Five UC Riverside Students Awarded $1,500 Sustainability Fellowships

UCR has a goal of achieving carbon neutrality by 2025; Five Fellowships Will Help

A smart car drives on the UCR campus. Environmental sustainability is a goal of the UC system.

RIVERSIDE, Calif. (www.ucr.edu)— What does replacing fluorescent light bulbs with LEDs have to do with solar-heated washing machines, energy audits, resin-hardened clothing or a color-coded map that illustrates air pollution? They’re all proposals from UC Riverside students to help the campus achieve the University of California’s goal to be carbon neutral by 2025.

The university received 38 proposals in less than three weeks for UC President Janet Napolitano’s new Sustainability Student Fellowship/Internship Program, the most received by any UC campus, said UCR’s Director of Sustainability John Cook.

Napolitano’s office provided $7,500 to each of the UC’s 10 campuses in February to encourage students to get involved in the UC’s carbon neutrality and sustainability goals, which include getting each campus back to the same level of emissions it had in 1990. That’s a huge task for UC Riverside, Cook said, because the campus has grown from about 6,000 students in 1990 to more than 22,000 today, with expanded research programs and new schools of engineering and medicine that didn’t exist before.

“We have the biggest challenge of all the UCs, but we can figure it out,” Cook said. “We have the willpower and brainpower on campus to do it, and that’s what this fellowship does; it puts the brainpower and student engagement together, so we can all be a part of the solution and it’s not just something that happens at the physical plant somewhere. It’s the whole campus working together.”

The five winning proposals will each receive $1,500 to complete their projects by the end of 2015, said Matt Barth, UCR professor of electrical and chemical engineering and a member of the UC Global Climate Leadership Counsel. Barth and Cook helped choose the winning proposals along with UCR Professor of Geology Mary Droser, who sits on the education subcommittee of the UC Global Climate Leadership Counsel.

“I would definitely say all the applications were great,” said Barth. “We were extremely surprised to get so many applications with such a short turnaround period. This fellowship is giving students a chance to show off their ideas while helping us meet our sustainability goals, and they’ve given us some pretty good stuff.”

The five winners are:

Salvador Ulloa, a junior studying environmental engineering, and his partners Lauro Joel Zavala and Edward Jancaitis, came up with a simple idea that could produce huge energy savings: Finding 20-watt or lower LED bulbs that can be used to replace the 32-watt fluorescent bulbs now lighting most of UCR’s buildings. “That’s a big difference in energy use in the long run,” he said. “And the average lifespan for LED’s is about 10 years, while fluorescent bulbs last two years, so in the long run UCR will be saving energy and money by not having to replace its fluorescent bulbs every two years.”

Harrison Park, a sophomore in political science, wants to make a statement about the importance of recycling by wrapping resin-dipped clothing around broken tables and chairs to create stronger, usable furniture for use in the library and other campus spots. “The scientific community has presented damning evidence that humans are hurting the earth, and we’re all going to die if we don’t change, but nobody listens because it doesn’t touch them in any real way,” he said. “Art is a way to make people care.”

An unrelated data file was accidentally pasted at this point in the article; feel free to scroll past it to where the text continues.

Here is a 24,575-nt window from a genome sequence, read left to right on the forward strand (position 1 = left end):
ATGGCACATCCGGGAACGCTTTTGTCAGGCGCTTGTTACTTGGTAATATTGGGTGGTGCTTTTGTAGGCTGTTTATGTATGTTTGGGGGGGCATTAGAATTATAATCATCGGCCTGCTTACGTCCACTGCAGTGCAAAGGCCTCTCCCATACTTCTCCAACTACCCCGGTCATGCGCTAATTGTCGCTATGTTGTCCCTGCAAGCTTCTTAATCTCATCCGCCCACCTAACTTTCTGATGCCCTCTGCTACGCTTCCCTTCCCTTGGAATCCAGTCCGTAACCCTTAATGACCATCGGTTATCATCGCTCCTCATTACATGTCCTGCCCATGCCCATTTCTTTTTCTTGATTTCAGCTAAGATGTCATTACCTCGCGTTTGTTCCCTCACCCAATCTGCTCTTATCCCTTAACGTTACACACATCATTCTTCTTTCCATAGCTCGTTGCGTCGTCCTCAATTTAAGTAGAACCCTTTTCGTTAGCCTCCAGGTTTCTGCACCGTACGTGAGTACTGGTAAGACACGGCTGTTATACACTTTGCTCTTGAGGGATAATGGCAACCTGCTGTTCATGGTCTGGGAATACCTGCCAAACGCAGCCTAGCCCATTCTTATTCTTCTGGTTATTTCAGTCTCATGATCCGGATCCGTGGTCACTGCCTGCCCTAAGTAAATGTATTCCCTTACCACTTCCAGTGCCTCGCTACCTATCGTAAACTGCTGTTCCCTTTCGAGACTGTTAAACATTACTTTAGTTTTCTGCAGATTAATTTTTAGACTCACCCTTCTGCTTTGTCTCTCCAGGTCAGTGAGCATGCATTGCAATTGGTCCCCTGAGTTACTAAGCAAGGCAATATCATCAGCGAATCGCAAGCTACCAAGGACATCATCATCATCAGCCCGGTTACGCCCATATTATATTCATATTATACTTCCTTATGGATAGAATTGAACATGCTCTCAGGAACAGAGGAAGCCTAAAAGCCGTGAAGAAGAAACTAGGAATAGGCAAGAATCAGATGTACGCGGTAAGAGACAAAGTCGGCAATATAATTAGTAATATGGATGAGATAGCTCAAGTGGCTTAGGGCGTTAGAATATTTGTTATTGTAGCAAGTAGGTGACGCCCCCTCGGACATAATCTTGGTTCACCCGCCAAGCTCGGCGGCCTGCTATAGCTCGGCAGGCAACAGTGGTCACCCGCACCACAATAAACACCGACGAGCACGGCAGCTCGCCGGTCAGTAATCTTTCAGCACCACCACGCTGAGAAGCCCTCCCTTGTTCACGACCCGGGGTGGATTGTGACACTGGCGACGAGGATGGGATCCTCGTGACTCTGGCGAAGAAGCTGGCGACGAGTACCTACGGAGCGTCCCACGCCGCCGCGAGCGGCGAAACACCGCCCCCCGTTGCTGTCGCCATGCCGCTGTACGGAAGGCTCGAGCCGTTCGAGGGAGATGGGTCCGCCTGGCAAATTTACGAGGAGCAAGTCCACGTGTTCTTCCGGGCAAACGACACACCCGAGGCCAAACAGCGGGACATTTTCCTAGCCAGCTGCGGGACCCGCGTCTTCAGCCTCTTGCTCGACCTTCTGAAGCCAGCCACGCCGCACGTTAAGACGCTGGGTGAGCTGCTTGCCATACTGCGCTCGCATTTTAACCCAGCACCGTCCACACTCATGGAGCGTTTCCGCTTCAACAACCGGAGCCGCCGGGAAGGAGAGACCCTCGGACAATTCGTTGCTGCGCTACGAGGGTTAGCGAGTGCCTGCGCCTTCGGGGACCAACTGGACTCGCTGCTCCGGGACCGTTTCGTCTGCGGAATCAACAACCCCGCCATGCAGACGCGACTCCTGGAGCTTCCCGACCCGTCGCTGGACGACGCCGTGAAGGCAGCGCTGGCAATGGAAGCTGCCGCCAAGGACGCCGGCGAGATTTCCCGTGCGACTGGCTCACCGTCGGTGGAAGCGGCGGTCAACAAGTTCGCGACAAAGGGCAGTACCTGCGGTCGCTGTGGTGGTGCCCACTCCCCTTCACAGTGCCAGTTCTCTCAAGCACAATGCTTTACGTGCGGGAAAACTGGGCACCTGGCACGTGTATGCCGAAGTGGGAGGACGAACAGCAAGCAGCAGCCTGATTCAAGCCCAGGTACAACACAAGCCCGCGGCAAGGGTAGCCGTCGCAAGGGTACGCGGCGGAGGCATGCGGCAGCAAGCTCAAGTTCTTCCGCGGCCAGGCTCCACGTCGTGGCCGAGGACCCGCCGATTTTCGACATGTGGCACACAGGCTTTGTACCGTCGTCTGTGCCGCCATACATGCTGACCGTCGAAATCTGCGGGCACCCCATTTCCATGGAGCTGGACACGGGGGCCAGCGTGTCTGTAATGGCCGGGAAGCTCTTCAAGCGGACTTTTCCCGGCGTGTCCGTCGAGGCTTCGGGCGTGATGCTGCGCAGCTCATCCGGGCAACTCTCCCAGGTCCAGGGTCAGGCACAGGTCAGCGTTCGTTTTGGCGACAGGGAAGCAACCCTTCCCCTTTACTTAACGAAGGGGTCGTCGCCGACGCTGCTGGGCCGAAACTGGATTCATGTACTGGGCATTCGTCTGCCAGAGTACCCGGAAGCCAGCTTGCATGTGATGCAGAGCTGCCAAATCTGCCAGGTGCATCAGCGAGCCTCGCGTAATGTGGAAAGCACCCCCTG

Xuewei Qi, a graduate student in chemical and electrical engineering, wants to create color-coded maps to illustrate traffic-related pollution around UCR. He plans to count how many vehicles drive on campus at different times of the day, so he can calculate emissions during those times and use weather information to determine how those emissions are being distributed around the campus. Qi says he hope the information will help others make informed decisions about traffic management on campus. “My job is the collect the data, so others can make a better plan.”

Julianne Rolf, a senior in environmental and chemical engineering, is working with fellow Bourns College of Engineering undergraduates Sergio Morales, Julie Nguyen, Patrick Tan and Anna Tatyanich, to build solar-powered “closet dryers” that use hot air trapped in attics and solar collectors to dry clothes in special closets. Their “Integrated Appliance System” proposal would see whether the same solar power can also be used to heat water for washing clothes. The sun-heated water would be stored in insulated tanks, so it would require just a little electrical boost to reach the desired temperature, she said.

Partho Roy, a first-year PhD student in chemical and environmental engineering, intends to identify all the energy uses and sources on campus, to see if there are any alternatives that would be cheaper or more energy efficient. For instance, he said, when he was studying in South Korea, the university buildings had motion sensors that turned lights off and on in buildings during the night, depending on whether people were walking through. “That could be a huge energy saver.”

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Tel: (951) 827-4756
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John Cook
E-mail: john.cook@ucr.edu

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